Which way is the Chinese economy gonna go?
Big changes are coming to the Chinese economy in the next few years, and whether the country’s rulers navigate them smoothly remains to be seen.
That’s the gist of an annual report from the International Monetary Fund (IMF). As reported by the New York Times:
For decades, a cheap currency, cheap labor and huge infrastructure investment fueled enormous growth. China has made “substantial” progress on rebalancing its trade deficits with the rest of the world, the IMF said, and its current-account balance as a share of its total economy is less than a quarter of its (pre-global recession) peak. …
But imbalances in China’s domestic economy “remain large,” the IMF warned, as Chinese consumers have not replaced consumers from the United States, Germany and other countries who helped stoke China’s growth for years. Consumption rates have barely budged from last year. But net purchases of physical assets like roads, hospitals and commercial buildings grew further as a share of the economy.
“A decisive shift toward a more consumption-based growth path has yet to occur,” the IMF said. “Accelerating the transformation of the growth model remains the main priority.”
This argument fits snugly with what China watchers are increasingly saying: That after years of export-led expansion, the well that is foreign consumption is running dry. While still significant, external demand for China products just ain’t what it used to be.
So what must happen to keep Beijing in the black – or at least on a growth rate that won’t send the global economy toward another full-on freakout? A policy shift to promote internal consumption. Doing so would amount to a tacit acknowledgment of the desires of China’s burgeoning middle class, one that lists “retail-tainment” among its favorite pastimes.
Now, this isn’t an easy switch for China to make. When a government shifts its economic policy, certain sectors of its economy stand to win and lose. Just look at what happened to American manufacturing employment (5.5 million jobs lost in the last decade) when a Democratic president and a Republican Congress decided to grant China normalized trade relations in 2000. To be sure, a lot of state-supported enterprises that have gotten rich off of China’s furious manufacturing aren’t going to take well to a back-seat role in a future retail revolution.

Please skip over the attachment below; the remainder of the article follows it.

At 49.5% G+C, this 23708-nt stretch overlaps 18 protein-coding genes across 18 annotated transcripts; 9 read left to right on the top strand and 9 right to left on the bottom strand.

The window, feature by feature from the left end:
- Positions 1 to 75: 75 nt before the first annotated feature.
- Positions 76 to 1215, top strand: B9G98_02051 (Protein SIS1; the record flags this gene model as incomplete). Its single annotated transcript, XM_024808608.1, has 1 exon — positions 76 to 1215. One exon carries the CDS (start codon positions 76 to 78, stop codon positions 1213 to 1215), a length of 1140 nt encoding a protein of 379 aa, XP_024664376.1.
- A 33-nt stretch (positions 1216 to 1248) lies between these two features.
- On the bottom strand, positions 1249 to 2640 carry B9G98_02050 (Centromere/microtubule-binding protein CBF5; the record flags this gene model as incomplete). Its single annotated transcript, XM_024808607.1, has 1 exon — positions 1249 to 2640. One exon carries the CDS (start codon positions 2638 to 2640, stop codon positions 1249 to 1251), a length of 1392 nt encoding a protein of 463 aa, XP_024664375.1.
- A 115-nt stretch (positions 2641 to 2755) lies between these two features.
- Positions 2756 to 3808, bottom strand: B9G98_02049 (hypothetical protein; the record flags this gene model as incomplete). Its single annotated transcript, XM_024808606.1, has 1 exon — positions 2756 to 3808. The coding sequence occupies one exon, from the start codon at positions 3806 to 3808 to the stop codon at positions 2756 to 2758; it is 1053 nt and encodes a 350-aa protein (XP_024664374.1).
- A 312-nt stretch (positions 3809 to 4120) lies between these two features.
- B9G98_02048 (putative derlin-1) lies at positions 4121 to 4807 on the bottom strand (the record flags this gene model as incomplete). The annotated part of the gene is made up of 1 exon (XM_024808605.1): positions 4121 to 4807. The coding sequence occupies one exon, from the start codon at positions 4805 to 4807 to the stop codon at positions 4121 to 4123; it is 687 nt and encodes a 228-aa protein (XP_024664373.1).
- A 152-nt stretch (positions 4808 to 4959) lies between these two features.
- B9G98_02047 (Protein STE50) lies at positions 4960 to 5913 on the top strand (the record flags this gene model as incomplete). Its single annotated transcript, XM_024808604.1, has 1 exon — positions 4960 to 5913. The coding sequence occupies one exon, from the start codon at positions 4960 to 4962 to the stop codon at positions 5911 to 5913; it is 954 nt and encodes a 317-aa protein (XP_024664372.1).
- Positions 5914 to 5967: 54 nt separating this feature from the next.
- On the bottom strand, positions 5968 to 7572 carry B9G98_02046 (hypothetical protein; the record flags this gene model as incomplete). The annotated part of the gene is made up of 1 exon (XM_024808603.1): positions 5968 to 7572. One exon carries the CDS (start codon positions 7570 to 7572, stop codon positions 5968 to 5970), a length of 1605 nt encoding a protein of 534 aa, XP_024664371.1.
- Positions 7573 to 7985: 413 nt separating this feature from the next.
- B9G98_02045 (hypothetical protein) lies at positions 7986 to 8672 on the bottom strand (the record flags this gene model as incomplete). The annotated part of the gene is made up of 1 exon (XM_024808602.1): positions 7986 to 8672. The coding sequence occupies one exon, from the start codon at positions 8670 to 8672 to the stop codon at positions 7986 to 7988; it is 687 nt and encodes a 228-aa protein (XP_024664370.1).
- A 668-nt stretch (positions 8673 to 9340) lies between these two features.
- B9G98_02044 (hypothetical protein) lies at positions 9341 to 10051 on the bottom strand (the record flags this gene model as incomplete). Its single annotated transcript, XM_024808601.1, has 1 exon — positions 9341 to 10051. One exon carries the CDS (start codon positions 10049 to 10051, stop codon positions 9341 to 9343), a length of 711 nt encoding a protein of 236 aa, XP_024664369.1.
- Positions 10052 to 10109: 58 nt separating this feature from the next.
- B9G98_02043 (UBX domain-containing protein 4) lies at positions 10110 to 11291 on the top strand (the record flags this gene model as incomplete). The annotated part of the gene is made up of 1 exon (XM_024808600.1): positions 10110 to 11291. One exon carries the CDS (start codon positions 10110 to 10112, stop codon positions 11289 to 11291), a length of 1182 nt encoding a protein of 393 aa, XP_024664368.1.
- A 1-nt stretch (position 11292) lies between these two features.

What’s more, it’s hard to turn such a massive economy away from what works. Before the onset of the global recession in 2008, the Chinese economy grew at a feverish pace, at one point by nearly 14 percent per year. But growth is now down to roughly 7.5 percent – still a solid rate, but relatively anemic – as recession-era belt-tightening puts the squeeze on worldwide consumers and external demand peters out.
But as the saying goes, you don’t need a weatherman to tell which way the wind blows. And the Chinese middle class, which is increasingly seeking all of the trappings of a middle-class lifestyle, is only going to get bigger. According to the Organization for Economic Cooperation and Development, about 10 percent of China’s 1.35 billion citizens now count as middle class. The middle-class share of the population is expected to rise to 40 percent by 2020. And all things being equal, members of the Chinese middle class are much like people in the middle class anywhere: They’re concerned about stability; about quality education for their kids; about environmental and food safety standards; and, maintaining a comfortable lifestyle.
The new leadership in the Chinese government, for the most part, is talking down a chorus of indicators that say they’ve nearly tapped out export-led growth. It’s all under control, they assert, and nothing they’ve seen so far is outside their expectations. They’re planning for those policy shifts that the IMF has called for. But some analysts point out that China's post-recession growth rate has been propped up by unsustainable, cheap credit. And others still are unconvinced that there's much reform at all to China's economic reform movement:
Unfortunately, the reform drive has yet to advance much beyond hot air. "Progress with rebalancing has been limited and is becoming increasingly urgent. A decisive shift toward a more consumer-based economy has yet to occur," said the IMF.
China is still diverting 48 (percent) of GDP into investment, the highest in the world and far higher than the figure in Japan or Korea during their catch-up spurts. Consumption is still stuck at around 35 (percent) of GDP, which matters for the rest of us. It means that the country is still reliant on export-led growth, flooding Western markets with excess goods by means of a suppressed currency and subsidised state credit.
Indeed. We’ll be watching to see how it all shakes out; what happens in the world’s second largest economy will undoubtedly have an effect on economies across the globe.
Related recent Blogs
- A bad time to sideline trade talks • by mmcmullan • 12/04/2013
- Infrastructure investment means job creation • by TGarland • 12/04/2013
- China trade deficit on pace for new record, but will anyone notice? Alliance for American Manufacturing (AAM) Statement. • by scapozzola • 12/04/2013
- What to do with abandoned factories? Bring in the artists! • by LDonia • 12/03/2013
- Surprise, surprise? Americans still say job creation should be top priority • by mmcmullan • 12/03/2013
- Fmr. Transportaion Secretary Ray LaHood urges infrastructure investment • by TGarland • 12/02/2013
- The Computer Wore Heels: Check out "Top Secret Rosies" • by mmcmullan • 12/02/2013
- The Veep heads to Asia, while Michigan Democrats and automakers press the "currency issue" in TPP talks • by TGarland • 11/27/2013
- G+ Hangout postponed! • by LDonia • 11/26/2013
- Americans increasingly sweating this economy, and it's no surprise • by mmcmullan • 11/26/2013